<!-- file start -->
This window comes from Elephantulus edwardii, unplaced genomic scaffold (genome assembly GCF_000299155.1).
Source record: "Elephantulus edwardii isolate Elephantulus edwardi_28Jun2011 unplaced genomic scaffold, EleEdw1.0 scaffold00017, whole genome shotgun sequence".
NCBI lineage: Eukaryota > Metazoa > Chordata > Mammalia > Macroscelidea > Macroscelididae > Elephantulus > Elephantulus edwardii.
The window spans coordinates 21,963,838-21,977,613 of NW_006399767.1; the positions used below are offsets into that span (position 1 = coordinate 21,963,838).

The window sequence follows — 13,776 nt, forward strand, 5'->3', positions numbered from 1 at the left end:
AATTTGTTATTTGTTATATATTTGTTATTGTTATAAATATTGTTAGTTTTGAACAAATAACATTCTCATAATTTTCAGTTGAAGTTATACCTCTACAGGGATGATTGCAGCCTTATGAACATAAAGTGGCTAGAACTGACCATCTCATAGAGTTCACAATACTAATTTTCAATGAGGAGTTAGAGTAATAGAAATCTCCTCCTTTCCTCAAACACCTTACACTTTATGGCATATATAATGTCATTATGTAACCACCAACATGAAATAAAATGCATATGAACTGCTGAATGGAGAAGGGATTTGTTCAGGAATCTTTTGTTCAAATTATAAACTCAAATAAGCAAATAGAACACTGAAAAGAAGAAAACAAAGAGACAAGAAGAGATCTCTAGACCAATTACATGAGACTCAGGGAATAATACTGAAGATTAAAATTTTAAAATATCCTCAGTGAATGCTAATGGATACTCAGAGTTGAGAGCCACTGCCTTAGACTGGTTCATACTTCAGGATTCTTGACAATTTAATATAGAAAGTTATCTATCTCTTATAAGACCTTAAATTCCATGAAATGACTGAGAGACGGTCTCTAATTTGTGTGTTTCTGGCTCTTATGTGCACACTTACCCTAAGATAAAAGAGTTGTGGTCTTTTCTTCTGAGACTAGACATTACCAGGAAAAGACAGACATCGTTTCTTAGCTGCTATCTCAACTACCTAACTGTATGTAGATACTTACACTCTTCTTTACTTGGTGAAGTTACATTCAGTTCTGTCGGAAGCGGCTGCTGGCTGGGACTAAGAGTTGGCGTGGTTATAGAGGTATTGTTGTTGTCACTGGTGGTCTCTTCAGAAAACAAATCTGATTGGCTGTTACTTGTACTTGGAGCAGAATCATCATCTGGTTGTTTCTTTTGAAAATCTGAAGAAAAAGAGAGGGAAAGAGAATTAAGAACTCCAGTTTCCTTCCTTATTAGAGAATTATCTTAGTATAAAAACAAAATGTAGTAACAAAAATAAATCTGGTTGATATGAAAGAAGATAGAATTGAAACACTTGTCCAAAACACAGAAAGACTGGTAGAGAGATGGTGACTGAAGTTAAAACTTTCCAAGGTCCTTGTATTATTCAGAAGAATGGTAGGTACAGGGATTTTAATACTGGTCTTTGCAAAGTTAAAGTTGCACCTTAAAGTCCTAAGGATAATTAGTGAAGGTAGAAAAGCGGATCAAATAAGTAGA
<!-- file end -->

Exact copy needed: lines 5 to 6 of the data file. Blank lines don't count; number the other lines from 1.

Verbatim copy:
The window sequence follows — 13,776 nt, forward strand, 5'->3', positions numbered from 1 at the left end:
AATTTGTTATTTGTTATATATTTGTTATTGTTATAAATATTGTTAGTTTTGAACAAATAACATTCTCATAATTTTCAGTTGAAGTTATACCTCTACAGGGATGATTGCAGCCTTATGAACATAAAGTGGCTAGAACTGACCATCTCATAGAGTTCACAATACTAATTTTCAATGAGGAGTTAGAGTAATAGAAATCTCCTCCTTTCCTCAAACACCTTACACTTTATGGCATATATAATGTCATTATGTAACCACCAACATGAAATAAAATGCATATGAACTGCTGAATGGAGAAGGGATTTGTTCAGGAATCTTTTGTTCAAATTATAAACTCAAATAAGCAAATAGAACACTGAAAAGAAGAAAACAAAGAGACAAGAAGAGATCTCTAGACCAATTACATGAGACTCAGGGAATAATACTGAAGATTAAAATTTTAAAATATCCTCAGTGAATGCTAATGGATACTCAGAGTTGAGAGCCACTGCCTTAGACTGGTTCATACTTCAGGATTCTTGACAATTTAATATAGAAAGTTATCTATCTCTTATAAGACCTTAAATTCCATGAAATGACTGAGAGACGGTCTCTAATTTGTGTGTTTCTGGCTCTTATGTGCACACTTACCCTAAGATAAAAGAGTTGTGGTCTTTTCTTCTGAGACTAGACATTACCAGGAAAAGACAGACATCGTTTCTTAGCTGCTATCTCAACTACCTAACTGTATGTAGATACTTACACTCTTCTTTACTTGGTGAAGTTACATTCAGTTCTGTCGGAAGCGGCTGCTGGCTGGGACTAAGAGTTGGCGTGGTTATAGAGGTATTGTTGTTGTCACTGGTGGTCTCTTCAGAAAACAAATCTGATTGGCTGTTACTTGTACTTGGAGCAGAATCATCATCTGGTTGTTTCTTTTGAAAATCTGAAGAAAAAGAGAGGGAAAGAGAATTAAGAACTCCAGTTTCCTTCCTTATTAGAGAATTATCTTAGTATAAAAACAAAATGTAGTAACAAAAATAAATCTGGTTGATATGAAAGAAGATAGAATTGAAACACTTGTCCAAAACACAGAAAGACTGGTAGAGAGATGGTGACTGAAGTTAAAACTTTCCAAGGTCCTTGTATTATTCAGAAGAATGGTAGGTACAGGGATTTTAATACTGGTCTTTGCAAAGTTAAAGTTGCACCTTAAAGTCCTAAGGATAATTAGTGAAGGTAGAAAAGCGGATCAAATAAGTAGA